University of Hawaiʻi at Mānoa physicists are part of a team that reports the first evidence of fractal features in the details of stellar pulsations. The paper titled “Strange nonchaotic stars” was published this week in Physical Review Letters, the flagship journal of the American Physical Society.

If confirmed, the fractal characteristics could aid the classification and detailed modeling of these variable stars. Fractals are never-ending patterns that are self-similar no matter how large or small the scale.

The research resulted from a casual conversation between John Learned, a UH Mānoa particle physics professor, and William Ditto, physics professor and dean of the College of Natural Sciences, at the start of College of Wooster Professor John Lindner’s yearlong sabbatical.

Learned was part of a group using Kepler space telescope data to study a bluish-white star 16,000 light-years away in the constellation Lyra, which pulsates at multiple frequencies.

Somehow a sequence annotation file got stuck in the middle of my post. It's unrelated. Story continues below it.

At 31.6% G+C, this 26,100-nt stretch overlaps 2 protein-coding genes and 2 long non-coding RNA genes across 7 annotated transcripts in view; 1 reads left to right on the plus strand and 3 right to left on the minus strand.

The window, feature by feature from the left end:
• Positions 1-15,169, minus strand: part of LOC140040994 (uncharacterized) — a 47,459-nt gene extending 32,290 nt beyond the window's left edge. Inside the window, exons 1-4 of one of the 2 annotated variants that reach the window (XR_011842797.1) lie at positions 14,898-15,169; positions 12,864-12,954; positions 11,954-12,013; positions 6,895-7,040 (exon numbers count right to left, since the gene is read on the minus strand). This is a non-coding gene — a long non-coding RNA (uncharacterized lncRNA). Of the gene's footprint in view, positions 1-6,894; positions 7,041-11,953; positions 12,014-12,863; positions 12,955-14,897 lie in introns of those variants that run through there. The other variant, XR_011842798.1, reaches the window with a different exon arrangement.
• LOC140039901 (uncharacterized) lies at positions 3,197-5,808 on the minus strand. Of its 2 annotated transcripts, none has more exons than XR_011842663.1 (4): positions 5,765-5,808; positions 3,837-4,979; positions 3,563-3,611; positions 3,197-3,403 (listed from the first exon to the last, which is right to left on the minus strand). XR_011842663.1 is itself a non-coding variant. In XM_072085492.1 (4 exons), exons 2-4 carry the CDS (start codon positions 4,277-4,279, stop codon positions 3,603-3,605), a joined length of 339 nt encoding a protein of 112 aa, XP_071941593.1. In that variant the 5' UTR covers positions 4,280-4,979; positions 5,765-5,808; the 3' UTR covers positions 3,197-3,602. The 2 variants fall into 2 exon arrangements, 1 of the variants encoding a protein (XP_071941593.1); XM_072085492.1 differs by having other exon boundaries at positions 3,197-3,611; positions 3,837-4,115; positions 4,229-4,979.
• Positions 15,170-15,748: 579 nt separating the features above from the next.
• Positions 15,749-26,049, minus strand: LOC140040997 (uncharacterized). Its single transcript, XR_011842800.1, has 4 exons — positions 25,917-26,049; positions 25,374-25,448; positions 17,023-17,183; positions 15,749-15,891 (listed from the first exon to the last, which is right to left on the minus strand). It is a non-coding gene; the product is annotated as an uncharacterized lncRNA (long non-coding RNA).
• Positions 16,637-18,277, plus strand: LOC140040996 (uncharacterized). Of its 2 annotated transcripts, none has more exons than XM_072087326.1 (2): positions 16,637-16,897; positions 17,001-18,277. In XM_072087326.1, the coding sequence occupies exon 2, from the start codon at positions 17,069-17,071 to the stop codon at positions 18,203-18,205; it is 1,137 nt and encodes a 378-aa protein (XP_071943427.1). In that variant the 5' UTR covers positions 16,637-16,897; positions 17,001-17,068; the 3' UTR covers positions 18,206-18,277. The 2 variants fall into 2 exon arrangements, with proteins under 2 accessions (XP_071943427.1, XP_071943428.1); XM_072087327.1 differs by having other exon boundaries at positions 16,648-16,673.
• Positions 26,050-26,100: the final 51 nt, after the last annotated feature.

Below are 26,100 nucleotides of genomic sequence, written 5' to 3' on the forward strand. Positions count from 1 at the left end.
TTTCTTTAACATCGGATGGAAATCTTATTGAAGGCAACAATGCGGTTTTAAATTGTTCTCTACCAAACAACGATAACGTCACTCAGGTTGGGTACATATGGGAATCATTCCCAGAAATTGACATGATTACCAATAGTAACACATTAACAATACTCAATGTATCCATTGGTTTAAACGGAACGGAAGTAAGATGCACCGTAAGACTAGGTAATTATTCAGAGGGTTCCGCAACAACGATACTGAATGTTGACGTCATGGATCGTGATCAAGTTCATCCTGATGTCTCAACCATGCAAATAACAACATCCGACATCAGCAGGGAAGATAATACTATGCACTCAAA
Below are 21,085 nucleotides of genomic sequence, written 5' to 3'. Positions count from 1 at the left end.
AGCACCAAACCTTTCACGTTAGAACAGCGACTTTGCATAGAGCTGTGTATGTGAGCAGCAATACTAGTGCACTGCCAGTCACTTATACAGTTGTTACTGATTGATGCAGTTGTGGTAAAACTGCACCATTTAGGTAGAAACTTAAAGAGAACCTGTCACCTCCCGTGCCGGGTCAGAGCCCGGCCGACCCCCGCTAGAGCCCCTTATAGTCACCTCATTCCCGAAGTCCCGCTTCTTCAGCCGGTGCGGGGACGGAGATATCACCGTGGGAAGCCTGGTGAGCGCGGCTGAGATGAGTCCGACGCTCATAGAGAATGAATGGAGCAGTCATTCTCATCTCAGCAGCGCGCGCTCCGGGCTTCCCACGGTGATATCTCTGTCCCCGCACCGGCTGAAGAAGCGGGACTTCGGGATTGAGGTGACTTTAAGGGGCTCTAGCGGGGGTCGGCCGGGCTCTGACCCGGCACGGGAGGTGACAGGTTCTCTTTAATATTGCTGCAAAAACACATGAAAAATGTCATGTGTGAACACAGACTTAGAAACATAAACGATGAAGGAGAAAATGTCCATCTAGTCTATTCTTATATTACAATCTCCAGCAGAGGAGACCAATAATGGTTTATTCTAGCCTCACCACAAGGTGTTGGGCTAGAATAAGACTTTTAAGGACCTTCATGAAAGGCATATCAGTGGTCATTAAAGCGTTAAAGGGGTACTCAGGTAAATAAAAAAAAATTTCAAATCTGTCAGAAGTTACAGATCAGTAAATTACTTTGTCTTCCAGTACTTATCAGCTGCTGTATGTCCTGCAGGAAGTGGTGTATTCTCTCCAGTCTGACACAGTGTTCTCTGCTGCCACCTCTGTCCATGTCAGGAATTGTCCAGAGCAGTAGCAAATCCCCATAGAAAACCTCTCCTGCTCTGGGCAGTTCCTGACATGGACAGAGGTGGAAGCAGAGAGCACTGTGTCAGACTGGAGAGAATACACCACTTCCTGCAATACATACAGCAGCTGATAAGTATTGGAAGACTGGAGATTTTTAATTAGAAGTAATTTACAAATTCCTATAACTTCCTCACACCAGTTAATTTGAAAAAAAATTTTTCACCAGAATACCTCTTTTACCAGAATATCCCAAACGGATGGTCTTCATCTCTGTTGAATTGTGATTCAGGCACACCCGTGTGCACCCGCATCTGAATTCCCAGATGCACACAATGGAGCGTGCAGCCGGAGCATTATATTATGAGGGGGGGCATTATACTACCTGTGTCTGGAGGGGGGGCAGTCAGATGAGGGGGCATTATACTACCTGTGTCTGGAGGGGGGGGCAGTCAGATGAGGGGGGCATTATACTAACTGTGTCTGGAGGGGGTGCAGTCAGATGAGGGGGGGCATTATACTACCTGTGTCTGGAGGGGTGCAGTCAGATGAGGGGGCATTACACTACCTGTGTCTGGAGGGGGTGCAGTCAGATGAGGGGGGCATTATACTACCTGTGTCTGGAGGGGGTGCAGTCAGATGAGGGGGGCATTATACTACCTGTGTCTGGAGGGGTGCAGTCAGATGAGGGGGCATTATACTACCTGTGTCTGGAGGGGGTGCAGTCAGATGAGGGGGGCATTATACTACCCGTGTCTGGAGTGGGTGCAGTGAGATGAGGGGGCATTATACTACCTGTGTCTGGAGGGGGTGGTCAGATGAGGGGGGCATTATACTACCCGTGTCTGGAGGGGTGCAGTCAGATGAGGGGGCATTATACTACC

Ditto was intrigued that two of the frequencies were nearly in the golden ratio. “From prior work I suspected that a fractal structure known as a strange nonchaotic attractor might guide the dynamics,” he recalls. Such attractors had previously been observed in the laboratory but never before in the wild.

Fractal self-similarity can describe processes in time as well as patterns in space, and a music analogy elucidates the team’s analysis of the variable starlight. “We removed the musical backbeat to discover a subtle melody,” Lindner explains.

The Kepler telescope was collecting data on the star as one of 150,000 other stars in a small portion of space for almost four years.